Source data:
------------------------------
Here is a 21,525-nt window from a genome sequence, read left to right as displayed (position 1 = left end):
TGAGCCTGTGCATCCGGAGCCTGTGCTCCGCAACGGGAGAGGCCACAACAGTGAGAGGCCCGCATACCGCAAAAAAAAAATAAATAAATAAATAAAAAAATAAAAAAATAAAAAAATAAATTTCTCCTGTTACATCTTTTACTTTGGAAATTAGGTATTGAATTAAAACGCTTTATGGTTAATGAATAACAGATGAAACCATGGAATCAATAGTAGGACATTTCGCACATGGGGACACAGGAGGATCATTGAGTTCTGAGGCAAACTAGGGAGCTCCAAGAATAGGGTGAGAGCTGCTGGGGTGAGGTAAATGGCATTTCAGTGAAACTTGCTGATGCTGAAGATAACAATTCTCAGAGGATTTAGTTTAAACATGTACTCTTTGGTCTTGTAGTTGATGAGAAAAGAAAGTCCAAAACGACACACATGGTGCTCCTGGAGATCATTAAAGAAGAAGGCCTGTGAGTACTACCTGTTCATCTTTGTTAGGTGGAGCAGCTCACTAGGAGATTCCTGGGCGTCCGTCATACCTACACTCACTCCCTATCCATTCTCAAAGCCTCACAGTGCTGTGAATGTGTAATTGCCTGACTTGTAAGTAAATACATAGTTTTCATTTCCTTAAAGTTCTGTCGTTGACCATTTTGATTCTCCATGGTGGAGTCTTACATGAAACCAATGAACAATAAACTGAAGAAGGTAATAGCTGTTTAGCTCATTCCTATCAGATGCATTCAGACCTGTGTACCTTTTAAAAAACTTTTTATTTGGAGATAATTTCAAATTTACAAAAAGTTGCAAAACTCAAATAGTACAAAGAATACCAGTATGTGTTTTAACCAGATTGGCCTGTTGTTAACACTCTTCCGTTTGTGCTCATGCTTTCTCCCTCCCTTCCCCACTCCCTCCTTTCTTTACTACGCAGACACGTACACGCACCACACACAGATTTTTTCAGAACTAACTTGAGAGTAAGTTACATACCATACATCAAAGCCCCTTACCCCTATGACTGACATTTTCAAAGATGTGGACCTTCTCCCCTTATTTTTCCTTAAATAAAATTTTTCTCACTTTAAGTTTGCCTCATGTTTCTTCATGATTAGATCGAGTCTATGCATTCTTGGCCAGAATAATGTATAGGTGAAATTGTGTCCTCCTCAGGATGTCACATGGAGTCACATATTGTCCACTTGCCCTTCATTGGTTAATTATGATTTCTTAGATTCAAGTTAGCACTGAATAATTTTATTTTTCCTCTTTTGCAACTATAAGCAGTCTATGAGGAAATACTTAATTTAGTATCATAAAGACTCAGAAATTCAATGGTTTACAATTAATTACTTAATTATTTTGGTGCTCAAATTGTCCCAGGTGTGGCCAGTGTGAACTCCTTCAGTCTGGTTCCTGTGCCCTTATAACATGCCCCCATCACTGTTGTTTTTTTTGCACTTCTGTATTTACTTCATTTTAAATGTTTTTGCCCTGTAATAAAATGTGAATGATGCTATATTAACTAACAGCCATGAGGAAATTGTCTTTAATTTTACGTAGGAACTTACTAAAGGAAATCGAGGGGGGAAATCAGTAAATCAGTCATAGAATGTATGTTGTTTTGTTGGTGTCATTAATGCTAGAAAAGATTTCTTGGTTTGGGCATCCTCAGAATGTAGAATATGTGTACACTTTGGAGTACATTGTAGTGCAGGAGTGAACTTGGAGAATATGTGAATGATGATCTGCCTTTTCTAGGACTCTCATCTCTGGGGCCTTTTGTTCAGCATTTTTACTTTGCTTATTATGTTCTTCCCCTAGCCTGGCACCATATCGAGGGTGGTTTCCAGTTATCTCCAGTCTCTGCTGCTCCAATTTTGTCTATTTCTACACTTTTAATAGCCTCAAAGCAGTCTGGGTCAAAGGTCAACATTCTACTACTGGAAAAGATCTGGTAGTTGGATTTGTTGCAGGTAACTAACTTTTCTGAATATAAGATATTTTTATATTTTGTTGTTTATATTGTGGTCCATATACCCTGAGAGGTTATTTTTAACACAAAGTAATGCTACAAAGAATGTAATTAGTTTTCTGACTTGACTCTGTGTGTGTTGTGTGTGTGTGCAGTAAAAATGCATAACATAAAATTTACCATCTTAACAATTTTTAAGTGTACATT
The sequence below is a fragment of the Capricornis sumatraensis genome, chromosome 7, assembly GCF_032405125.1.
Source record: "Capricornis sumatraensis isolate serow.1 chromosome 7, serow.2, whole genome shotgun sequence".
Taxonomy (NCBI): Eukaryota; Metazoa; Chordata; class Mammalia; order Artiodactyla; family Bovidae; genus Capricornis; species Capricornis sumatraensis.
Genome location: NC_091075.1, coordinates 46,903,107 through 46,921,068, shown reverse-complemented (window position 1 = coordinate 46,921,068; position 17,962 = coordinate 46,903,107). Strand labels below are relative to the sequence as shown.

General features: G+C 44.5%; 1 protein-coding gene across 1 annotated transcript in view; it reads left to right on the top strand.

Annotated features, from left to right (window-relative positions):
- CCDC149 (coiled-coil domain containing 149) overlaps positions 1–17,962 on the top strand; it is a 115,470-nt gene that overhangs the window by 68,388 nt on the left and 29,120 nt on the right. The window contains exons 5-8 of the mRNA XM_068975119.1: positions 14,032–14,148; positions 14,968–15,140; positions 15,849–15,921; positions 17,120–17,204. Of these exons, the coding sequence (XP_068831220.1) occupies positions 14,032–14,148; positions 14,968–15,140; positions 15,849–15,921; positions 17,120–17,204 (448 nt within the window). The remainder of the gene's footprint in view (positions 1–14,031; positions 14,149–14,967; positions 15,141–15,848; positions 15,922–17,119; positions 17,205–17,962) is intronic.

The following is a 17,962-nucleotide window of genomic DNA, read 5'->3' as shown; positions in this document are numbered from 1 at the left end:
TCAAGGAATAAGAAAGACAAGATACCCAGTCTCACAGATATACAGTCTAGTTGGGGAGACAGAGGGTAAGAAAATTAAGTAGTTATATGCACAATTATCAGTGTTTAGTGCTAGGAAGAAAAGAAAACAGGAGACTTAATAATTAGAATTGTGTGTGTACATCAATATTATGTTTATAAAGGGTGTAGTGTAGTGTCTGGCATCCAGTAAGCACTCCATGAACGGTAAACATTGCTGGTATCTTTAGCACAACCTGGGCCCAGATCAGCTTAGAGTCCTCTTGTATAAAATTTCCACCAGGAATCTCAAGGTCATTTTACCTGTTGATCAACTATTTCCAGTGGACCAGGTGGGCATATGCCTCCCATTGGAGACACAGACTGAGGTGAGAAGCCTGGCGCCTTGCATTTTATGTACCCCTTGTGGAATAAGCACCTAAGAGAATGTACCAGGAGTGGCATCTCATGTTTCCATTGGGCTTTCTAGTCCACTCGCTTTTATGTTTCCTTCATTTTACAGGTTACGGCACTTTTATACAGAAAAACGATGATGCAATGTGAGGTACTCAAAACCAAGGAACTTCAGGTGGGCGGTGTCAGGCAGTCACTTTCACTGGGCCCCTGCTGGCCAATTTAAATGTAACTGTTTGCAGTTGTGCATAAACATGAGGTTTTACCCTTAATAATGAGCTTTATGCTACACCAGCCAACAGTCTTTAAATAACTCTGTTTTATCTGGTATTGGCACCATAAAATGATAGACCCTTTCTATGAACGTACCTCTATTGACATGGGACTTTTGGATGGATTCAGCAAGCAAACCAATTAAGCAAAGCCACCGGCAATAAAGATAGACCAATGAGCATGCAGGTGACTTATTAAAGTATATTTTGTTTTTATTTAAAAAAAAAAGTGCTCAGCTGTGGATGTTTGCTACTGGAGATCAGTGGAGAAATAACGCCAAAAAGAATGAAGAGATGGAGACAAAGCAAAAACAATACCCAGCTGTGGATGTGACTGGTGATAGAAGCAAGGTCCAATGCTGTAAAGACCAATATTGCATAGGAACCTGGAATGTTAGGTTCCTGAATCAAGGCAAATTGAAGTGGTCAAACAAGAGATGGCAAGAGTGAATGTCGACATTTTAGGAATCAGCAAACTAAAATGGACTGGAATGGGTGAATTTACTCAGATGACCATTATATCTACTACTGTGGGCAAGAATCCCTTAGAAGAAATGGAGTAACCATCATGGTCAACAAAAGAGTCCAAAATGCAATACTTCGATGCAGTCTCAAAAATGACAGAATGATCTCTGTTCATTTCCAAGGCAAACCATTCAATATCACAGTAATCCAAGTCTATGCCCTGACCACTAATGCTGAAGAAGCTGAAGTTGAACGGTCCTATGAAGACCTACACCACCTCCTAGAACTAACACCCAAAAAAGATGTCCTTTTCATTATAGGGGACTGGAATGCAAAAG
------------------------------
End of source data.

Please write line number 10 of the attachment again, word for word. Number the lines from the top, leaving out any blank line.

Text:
The following is a 17,962-nucleotide window of genomic DNA, read 5'->3' as shown; positions in this document are numbered from 1 at the left end: